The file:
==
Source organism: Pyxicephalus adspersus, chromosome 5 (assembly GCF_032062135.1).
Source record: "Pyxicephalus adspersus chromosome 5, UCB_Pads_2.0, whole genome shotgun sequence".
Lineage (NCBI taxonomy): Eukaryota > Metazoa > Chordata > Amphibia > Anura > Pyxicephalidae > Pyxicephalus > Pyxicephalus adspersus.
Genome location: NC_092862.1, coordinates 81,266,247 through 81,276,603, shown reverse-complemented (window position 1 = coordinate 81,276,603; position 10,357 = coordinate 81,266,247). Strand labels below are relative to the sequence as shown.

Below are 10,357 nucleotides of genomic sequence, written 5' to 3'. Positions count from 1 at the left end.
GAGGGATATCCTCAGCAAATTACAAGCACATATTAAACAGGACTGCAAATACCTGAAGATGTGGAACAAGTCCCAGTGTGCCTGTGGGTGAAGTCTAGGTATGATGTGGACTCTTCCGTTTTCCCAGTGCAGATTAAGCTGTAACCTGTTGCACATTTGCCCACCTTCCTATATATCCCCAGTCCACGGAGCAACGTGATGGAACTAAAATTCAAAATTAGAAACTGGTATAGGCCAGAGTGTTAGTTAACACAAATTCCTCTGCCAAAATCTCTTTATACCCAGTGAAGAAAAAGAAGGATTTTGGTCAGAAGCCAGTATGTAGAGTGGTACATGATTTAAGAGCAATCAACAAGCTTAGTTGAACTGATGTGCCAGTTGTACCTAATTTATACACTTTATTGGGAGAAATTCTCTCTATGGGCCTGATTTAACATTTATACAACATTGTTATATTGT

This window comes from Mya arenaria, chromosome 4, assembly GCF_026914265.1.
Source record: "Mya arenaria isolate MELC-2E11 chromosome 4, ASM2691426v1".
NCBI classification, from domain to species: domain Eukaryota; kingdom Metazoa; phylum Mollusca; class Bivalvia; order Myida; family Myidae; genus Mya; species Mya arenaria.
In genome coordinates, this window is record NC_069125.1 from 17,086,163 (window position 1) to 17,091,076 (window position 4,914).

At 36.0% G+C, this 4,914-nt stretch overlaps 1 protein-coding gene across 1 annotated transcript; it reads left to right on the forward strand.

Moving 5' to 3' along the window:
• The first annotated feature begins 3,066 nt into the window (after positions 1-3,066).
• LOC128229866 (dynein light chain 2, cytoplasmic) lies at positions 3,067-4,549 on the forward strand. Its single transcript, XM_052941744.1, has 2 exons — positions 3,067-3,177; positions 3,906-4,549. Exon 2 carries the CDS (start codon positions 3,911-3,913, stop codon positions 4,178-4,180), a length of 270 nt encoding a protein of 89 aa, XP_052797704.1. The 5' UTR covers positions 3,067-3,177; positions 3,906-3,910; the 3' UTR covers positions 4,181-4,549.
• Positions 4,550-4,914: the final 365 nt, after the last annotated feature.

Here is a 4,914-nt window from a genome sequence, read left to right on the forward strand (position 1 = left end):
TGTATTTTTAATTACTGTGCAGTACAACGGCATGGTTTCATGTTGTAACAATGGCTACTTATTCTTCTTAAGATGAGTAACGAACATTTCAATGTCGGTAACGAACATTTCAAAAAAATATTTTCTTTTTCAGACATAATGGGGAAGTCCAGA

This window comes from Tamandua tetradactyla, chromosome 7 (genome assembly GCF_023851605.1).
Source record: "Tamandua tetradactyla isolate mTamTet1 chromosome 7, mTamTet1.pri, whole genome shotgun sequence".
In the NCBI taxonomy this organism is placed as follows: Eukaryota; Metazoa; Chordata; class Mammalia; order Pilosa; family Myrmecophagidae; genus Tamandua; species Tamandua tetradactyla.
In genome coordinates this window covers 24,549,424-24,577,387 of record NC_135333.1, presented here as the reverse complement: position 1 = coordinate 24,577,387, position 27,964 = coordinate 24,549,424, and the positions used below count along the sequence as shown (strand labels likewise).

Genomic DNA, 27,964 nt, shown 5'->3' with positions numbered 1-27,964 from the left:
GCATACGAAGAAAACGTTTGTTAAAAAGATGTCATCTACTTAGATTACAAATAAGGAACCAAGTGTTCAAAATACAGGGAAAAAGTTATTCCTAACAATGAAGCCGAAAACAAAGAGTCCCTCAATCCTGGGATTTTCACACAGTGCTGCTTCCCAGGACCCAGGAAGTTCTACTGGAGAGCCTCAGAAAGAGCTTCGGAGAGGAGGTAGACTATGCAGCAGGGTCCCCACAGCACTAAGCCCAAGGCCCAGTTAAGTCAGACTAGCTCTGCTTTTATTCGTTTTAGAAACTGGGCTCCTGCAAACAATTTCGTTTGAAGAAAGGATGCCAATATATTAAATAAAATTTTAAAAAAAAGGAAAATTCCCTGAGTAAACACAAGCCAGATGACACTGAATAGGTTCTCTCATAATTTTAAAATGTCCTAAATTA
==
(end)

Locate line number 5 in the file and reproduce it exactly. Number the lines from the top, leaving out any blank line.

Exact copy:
Below are 10,357 nucleotides of genomic sequence, written 5' to 3'. Positions count from 1 at the left end.